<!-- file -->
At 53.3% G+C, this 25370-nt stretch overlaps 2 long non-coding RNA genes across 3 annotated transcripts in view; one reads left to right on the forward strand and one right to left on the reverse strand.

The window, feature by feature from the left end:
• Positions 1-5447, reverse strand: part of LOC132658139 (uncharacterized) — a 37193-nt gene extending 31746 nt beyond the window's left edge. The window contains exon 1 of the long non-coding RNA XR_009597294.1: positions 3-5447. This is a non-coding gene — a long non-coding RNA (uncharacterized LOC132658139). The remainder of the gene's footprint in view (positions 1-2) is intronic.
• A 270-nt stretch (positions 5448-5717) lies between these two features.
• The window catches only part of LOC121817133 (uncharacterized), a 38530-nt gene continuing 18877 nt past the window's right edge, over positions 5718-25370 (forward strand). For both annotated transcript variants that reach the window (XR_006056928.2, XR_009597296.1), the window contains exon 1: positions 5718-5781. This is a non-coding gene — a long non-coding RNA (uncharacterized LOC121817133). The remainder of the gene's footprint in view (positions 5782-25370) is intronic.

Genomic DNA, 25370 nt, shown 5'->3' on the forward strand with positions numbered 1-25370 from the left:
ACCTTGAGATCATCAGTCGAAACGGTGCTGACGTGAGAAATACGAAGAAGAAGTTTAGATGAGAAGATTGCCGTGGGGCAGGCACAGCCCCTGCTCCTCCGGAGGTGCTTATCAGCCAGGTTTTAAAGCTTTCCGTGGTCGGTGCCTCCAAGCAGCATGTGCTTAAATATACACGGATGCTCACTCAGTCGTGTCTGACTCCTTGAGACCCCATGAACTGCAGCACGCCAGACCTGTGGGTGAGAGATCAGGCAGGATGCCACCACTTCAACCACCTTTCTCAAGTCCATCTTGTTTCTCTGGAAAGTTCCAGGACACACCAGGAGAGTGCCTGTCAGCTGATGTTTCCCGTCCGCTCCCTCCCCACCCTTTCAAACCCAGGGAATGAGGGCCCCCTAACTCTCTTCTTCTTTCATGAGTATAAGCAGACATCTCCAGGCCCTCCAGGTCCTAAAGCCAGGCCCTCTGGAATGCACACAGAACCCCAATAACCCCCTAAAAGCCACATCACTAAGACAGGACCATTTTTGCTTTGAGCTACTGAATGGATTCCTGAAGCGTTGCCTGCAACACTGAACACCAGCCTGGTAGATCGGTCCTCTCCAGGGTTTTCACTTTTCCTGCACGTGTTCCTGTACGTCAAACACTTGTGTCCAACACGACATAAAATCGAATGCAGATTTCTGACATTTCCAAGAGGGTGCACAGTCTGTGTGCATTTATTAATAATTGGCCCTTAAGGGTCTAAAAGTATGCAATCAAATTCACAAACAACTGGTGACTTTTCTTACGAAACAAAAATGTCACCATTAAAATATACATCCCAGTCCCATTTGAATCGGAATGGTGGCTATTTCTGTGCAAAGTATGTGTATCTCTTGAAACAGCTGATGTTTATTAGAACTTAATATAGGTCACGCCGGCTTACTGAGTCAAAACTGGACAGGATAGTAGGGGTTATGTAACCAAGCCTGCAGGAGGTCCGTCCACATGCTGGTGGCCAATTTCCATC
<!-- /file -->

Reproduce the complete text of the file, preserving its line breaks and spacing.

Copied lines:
At 53.3% G+C, this 25370-nt stretch overlaps 2 long non-coding RNA genes across 3 annotated transcripts in view; one reads left to right on the forward strand and one right to left on the reverse strand.

The window, feature by feature from the left end:
• Positions 1-5447, reverse strand: part of LOC132658139 (uncharacterized) — a 37193-nt gene extending 31746 nt beyond the window's left edge. The window contains exon 1 of the long non-coding RNA XR_009597294.1: positions 3-5447. This is a non-coding gene — a long non-coding RNA (uncharacterized LOC132658139). The remainder of the gene's footprint in view (positions 1-2) is intronic.
• A 270-nt stretch (positions 5448-5717) lies between these two features.
• The window catches only part of LOC121817133 (uncharacterized), a 38530-nt gene continuing 18877 nt past the window's right edge, over positions 5718-25370 (forward strand). For both annotated transcript variants that reach the window (XR_006056928.2, XR_009597296.1), the window contains exon 1: positions 5718-5781. This is a non-coding gene — a long non-coding RNA (uncharacterized LOC121817133). The remainder of the gene's footprint in view (positions 5782-25370) is intronic.

Genomic DNA, 25370 nt, shown 5'->3' on the forward strand with positions numbered 1-25370 from the left:
ACCTTGAGATCATCAGTCGAAACGGTGCTGACGTGAGAAATACGAAGAAGAAGTTTAGATGAGAAGATTGCCGTGGGGCAGGCACAGCCCCTGCTCCTCCGGAGGTGCTTATCAGCCAGGTTTTAAAGCTTTCCGTGGTCGGTGCCTCCAAGCAGCATGTGCTTAAATATACACGGATGCTCACTCAGTCGTGTCTGACTCCTTGAGACCCCATGAACTGCAGCACGCCAGACCTGTGGGTGAGAGATCAGGCAGGATGCCACCACTTCAACCACCTTTCTCAAGTCCATCTTGTTTCTCTGGAAAGTTCCAGGACACACCAGGAGAGTGCCTGTCAGCTGATGTTTCCCGTCCGCTCCCTCCCCACCCTTTCAAACCCAGGGAATGAGGGCCCCCTAACTCTCTTCTTCTTTCATGAGTATAAGCAGACATCTCCAGGCCCTCCAGGTCCTAAAGCCAGGCCCTCTGGAATGCACACAGAACCCCAATAACCCCCTAAAAGCCACATCACTAAGACAGGACCATTTTTGCTTTGAGCTACTGAATGGATTCCTGAAGCGTTGCCTGCAACACTGAACACCAGCCTGGTAGATCGGTCCTCTCCAGGGTTTTCACTTTTCCTGCACGTGTTCCTGTACGTCAAACACTTGTGTCCAACACGACATAAAATCGAATGCAGATTTCTGACATTTCCAAGAGGGTGCACAGTCTGTGTGCATTTATTAATAATTGGCCCTTAAGGGTCTAAAAGTATGCAATCAAATTCACAAACAACTGGTGACTTTTCTTACGAAACAAAAATGTCACCATTAAAATATACATCCCAGTCCCATTTGAATCGGAATGGTGGCTATTTCTGTGCAAAGTATGTGTATCTCTTGAAACAGCTGATGTTTATTAGAACTTAATATAGGTCACGCCGGCTTACTGAGTCAAAACTGGACAGGATAGTAGGGGTTATGTAACCAAGCCTGCAGGAGGTCCGTCCACATGCTGGTGGCCAATTTCCATC